Following the election of three MPs from the political party Volt to the Dutch parliament this year, we are pleased to announce that the party has accepted our invitation to join the NIMD Advisory Council.
Jason Halbgewachs, a board member at Volt, takes up his role this month and looks forward to working with fellow Advisory Council members to assist NIMD in its mission to support democracy worldwide.
“It is great to join an organization whose work is so strongly aligned with some of Volt’s goals: to foster constructive dialogue in politics and empower all people to actively participate in politics,” says Jason.
“The fact that the Advisory Council in itself is an example of collaboration between political parties makes it even better.”
Inclusivity and Impartiality
We also welcome two new Advisory Council members from GroenLinks, Gebke van Gaal and Truuske Smits, while Lisca van der Eijk from the Christian Union party takes up the role of Advisory Council chair.
NIMD works with parties from across the political spectrum in its global mission to promote inclusive democracy and democratic values, and those values of impartiality apply at home as well.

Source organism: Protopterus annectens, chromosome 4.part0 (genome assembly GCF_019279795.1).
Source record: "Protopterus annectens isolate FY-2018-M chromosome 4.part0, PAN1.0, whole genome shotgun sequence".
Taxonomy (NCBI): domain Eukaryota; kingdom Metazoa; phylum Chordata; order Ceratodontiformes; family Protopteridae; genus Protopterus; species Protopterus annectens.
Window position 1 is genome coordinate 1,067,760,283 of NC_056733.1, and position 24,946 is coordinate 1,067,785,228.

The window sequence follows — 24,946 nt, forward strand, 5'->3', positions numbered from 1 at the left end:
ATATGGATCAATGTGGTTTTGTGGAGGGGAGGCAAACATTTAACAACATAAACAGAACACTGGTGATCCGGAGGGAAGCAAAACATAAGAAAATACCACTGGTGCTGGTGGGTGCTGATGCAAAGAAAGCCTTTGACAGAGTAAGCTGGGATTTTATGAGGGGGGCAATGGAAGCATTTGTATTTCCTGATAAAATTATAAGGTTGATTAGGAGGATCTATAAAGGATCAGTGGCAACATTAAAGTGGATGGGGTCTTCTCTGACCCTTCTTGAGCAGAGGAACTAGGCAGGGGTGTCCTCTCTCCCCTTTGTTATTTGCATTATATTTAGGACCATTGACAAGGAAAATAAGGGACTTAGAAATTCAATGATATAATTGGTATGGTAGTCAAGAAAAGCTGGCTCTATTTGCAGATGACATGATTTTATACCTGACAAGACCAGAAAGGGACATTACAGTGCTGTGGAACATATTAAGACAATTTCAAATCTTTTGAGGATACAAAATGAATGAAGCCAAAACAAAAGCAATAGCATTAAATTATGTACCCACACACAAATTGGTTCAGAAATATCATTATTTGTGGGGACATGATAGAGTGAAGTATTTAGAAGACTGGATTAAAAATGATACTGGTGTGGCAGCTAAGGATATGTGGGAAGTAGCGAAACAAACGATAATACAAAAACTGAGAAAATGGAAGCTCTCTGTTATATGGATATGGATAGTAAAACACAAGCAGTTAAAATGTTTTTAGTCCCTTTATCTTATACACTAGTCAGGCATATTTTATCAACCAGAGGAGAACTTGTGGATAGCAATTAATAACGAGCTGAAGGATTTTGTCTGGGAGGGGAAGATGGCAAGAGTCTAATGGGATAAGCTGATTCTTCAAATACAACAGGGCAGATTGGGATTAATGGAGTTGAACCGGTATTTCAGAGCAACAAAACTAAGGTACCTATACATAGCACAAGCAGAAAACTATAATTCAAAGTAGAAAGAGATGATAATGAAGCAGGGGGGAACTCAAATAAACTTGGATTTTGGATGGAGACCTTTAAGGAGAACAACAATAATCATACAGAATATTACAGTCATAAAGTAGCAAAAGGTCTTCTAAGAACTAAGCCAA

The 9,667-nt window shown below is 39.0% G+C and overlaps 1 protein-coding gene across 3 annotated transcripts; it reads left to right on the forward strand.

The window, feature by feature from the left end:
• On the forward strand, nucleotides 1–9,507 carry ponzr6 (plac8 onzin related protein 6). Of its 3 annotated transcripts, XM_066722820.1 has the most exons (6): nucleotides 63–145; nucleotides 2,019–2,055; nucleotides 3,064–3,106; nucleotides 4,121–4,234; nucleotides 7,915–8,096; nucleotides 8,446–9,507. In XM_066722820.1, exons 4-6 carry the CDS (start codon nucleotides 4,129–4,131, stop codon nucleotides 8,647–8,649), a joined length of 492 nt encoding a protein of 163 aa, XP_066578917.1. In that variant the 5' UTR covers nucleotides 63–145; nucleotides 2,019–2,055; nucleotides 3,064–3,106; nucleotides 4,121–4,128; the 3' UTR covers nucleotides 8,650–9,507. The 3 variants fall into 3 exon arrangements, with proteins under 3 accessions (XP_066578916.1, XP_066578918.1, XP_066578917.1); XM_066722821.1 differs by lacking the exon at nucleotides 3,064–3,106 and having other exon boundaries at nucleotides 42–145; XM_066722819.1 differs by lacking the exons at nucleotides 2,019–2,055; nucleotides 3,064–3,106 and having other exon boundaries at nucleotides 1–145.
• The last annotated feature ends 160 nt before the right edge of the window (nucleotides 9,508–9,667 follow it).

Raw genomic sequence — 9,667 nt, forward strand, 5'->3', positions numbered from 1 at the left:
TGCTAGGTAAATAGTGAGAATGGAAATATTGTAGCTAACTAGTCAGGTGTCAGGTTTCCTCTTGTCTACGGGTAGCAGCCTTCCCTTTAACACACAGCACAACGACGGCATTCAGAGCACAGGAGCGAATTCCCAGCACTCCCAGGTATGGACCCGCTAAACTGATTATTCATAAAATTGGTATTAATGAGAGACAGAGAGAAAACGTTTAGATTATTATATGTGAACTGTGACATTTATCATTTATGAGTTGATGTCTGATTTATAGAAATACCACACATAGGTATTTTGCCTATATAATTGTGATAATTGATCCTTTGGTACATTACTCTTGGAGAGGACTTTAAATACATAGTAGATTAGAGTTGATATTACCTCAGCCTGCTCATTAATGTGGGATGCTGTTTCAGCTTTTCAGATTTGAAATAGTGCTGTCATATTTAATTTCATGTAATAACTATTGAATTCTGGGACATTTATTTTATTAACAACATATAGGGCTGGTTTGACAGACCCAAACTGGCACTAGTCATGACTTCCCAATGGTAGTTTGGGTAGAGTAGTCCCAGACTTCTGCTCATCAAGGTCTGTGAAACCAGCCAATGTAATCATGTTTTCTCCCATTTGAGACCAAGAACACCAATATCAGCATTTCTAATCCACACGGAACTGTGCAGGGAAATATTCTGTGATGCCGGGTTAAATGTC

Any Dutch political party with seats in parliament is welcome to join NIMD’s Advisory Council, which provides advice and feedback to the NIMD Supervisory Council and Management Team.
Currently there are 17 parties represented in parliament, and eight of them have representatives on our Advisory Council.
“Here in the Netherlands, our system of proportional representation means there are many parties sitting in our parliament representing a huge range of ideologies and political thought,” says Thijs Berman, NIMD’s Executive Director.
“We are delighted to see this spectrum of political thought reflected in our Advisory Council, and hope it that will continue to grow and provoke debate and dialogue about our work around the world.”
At NIMD, we believe that democracy starts with dialogue, and we help facilitate dialogue by providing neutral spaces for leaders, politicians and civil society actors from across political and ideological divides to come together in non-confrontational settings.